Street vendors have nowhere to go

Street vendors have nowhere to go

Demarcated place

Street vendors have nowhere to go

The Bruhat Bengaluru Mahanagara Palike (BBMP) may have managed to evict street vendors from the pavements in the City’s main thoroughfares but now, it looks like the street vendors have begun encroaching the pavements in residential areas leaving pedestrians with no choice but to walk on roads.  

The BBMP doesn’t have a clear-cut policy when it comes to ensuring equal space to both street vendors and pedestrians.  M Lakshminarayana, BBMP commissioner says, “We are not evicting, dislocating or causing any harm to street vendors. We are only regulating them to make sure they don’t eat into pedestrian space.”

The National Policy on Urban Street Vendors, 2009, Government of India Ministry of Housing and Urban Poverty Alleviation recognises the positive role of street vendors in providing essential commodities to people at affordable prices and convenient places.

The policy clearly states, “The need for regulation of street vending by way of designated ‘restriction-free vending’, ‘restricted vending’ and ‘no-vending’ zones based on certain objective principles. This will ensure free flow of traffic, smooth movement of pedestrians and maintenance of cleanliness on pavements.” Why not redesign the pavements in such a way that there is enough space for pedestrians to walk?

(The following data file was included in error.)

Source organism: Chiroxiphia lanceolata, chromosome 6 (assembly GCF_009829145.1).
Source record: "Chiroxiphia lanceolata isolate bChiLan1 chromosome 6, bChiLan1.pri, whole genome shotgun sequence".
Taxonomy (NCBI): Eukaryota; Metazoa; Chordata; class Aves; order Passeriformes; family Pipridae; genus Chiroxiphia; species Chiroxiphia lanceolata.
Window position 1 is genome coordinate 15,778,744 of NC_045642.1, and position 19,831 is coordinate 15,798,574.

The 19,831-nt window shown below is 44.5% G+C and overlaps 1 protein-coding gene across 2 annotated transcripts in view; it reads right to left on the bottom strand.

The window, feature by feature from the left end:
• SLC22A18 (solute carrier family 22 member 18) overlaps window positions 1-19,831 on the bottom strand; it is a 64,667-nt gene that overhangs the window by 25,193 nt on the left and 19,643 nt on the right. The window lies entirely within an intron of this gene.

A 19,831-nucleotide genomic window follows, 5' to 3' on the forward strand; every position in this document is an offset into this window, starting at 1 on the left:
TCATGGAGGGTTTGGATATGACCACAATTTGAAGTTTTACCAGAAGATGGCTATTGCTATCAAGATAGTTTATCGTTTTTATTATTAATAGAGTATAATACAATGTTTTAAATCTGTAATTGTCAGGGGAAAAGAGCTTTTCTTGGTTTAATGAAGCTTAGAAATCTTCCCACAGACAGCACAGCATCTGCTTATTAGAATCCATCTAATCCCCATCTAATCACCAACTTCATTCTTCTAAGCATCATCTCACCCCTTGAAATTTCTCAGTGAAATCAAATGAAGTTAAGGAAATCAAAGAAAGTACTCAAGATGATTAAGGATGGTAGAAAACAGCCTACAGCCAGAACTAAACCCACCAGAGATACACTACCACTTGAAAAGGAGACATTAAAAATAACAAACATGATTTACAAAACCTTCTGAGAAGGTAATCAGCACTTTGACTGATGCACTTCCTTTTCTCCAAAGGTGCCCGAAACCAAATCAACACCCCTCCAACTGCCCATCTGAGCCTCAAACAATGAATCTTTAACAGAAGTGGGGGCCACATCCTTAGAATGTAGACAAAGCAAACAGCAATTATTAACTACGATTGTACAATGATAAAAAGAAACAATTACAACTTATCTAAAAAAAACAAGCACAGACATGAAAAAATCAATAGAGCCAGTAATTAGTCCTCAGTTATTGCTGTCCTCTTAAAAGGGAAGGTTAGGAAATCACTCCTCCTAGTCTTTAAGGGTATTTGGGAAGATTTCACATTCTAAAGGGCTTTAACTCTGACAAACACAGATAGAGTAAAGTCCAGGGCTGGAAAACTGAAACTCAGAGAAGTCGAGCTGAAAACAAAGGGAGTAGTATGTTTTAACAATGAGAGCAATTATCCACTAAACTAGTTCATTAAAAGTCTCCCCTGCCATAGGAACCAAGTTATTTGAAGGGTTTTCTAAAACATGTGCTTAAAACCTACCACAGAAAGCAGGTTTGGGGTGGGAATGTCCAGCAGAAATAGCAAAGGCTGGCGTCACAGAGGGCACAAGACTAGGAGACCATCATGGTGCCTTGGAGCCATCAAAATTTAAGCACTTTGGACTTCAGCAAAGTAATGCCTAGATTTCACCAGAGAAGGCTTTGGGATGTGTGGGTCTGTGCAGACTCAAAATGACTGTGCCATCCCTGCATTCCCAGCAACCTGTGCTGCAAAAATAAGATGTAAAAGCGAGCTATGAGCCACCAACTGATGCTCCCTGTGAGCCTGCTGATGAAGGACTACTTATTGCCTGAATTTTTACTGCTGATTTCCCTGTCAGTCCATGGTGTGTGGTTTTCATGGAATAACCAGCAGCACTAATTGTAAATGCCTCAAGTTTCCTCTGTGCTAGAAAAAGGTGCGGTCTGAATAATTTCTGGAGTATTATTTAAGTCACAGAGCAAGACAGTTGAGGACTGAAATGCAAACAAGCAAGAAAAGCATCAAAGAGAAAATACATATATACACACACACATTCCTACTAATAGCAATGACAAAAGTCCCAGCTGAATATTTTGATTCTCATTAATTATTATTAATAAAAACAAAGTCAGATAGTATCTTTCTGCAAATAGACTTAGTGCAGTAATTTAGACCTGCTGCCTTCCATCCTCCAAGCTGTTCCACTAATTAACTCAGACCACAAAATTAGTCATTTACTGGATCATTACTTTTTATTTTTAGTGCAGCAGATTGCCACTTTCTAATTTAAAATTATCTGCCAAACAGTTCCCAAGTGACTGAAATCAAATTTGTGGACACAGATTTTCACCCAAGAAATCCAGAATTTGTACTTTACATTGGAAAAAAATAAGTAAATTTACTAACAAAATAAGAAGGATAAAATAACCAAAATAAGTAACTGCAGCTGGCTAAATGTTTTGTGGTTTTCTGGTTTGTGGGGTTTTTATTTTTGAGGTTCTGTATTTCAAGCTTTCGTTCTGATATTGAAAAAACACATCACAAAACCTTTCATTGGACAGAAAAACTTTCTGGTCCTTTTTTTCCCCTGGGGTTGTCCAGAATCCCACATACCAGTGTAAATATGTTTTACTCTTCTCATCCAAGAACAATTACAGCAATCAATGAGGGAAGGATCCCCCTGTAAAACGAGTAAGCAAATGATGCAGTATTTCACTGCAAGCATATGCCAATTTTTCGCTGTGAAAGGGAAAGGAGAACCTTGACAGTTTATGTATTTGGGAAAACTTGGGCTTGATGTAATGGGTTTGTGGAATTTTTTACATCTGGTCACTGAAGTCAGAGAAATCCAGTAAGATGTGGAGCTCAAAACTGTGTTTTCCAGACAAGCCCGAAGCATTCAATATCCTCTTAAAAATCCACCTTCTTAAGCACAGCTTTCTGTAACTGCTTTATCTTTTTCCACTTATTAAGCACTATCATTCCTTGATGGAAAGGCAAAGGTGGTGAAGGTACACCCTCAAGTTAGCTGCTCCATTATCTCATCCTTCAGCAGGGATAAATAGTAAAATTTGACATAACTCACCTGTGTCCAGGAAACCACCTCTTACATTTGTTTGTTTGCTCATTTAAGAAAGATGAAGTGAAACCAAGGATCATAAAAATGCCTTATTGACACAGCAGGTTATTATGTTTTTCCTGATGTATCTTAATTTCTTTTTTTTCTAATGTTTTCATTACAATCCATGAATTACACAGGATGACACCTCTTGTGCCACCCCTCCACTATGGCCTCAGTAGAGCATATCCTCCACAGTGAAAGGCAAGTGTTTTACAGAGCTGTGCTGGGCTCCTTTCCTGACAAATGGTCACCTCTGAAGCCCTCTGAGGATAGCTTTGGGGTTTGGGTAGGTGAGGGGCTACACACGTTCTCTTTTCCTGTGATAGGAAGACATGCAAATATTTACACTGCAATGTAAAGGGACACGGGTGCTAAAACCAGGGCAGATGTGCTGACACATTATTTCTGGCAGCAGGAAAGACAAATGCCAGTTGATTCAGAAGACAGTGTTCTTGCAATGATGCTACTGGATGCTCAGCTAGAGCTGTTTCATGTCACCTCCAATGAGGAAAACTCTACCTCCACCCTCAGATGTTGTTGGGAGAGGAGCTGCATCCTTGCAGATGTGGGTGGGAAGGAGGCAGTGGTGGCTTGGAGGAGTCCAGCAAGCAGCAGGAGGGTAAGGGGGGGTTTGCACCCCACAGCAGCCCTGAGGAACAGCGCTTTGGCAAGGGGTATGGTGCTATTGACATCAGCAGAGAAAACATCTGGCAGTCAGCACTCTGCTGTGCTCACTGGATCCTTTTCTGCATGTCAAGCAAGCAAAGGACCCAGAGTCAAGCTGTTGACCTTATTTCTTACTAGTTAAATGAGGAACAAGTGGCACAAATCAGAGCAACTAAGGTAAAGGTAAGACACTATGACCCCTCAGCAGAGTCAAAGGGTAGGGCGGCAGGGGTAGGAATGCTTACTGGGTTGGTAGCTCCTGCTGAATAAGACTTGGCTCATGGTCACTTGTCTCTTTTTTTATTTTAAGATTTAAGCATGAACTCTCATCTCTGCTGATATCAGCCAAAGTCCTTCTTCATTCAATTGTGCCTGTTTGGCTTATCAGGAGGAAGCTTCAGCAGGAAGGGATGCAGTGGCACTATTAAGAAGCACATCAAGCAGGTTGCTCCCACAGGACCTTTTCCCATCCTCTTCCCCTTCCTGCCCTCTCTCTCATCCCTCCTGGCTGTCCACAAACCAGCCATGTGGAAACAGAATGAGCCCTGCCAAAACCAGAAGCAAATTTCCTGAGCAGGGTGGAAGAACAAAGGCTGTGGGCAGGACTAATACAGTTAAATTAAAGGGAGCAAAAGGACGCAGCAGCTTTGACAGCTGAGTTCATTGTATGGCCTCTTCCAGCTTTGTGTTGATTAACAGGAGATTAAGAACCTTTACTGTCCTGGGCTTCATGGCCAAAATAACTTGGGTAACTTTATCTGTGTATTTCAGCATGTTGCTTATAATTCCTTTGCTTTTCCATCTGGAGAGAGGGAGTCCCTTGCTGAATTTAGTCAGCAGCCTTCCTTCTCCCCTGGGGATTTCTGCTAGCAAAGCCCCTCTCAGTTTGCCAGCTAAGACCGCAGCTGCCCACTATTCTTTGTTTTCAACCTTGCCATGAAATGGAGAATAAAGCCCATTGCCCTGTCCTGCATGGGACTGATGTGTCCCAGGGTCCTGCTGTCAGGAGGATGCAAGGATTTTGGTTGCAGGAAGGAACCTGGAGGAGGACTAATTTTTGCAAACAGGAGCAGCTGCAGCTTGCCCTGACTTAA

“Street vendors must be provided at least 50 per cent space on pavements but we will look into the matter only when the need arises. The present arrangement seems alright although pedestrians are forced to negotiate their way on pavements,” he says. He also concedes that constricting pedestrian paths is an issue that needs to be addressed.

 Vinay Sreenivasa, member of Beedhi Vyaaparigala Hakkotaya Andolana, wonders why the BBMP is not implementing the National Policy on Urban Street Vendors in the City. “Instead of evicting the vendors and snatching away their livelihood, why not redesign the pavements in such a way that it provides enough room for both pedestrians and vendors,” he questions. He observes that the BBMP authorities are widening the roads but leave the pavements in a poor condition. “Why not do up the pavements along with the roads,” he wonders.

While people sympathise with street vendors, they are clearly unhappy with pedestrian paths being encroached. Soumya, a professional feels, “Street vendors think it’s their monopoly and don’t give enough space to the common man to walk. Fruits and vegetable street vendors are stationed on the pavement unlike cart vendors who can move from one place to another.” Anish David, a software professional reasons, “I’ve seen fruit-sellers, puncture-makers and people pursuing small businesses in their makeshift shops on pavements.

This restricts pedestrian movement and we are forced to walk on the road. The authorities should find a place exclusively for street vendors.”

The street vendors state that they are harassed by both the BBMP and traffic cops. They say that they are forced to grease the palms of officials to let them carry on with their business. Mutthu, a street vendor, has been making steaming hot idlis, dosas and selling vegetables on the side for close to 30 years now in Malleswaram. “I live 40 kilometres away from here. My son and I push our cart up to this place every day.

There is nothing more gratifying then our profession but we have to battle to get through a day. Cops come knocking and sometimes demand food for free. We should have a space of our own,” he wraps up.

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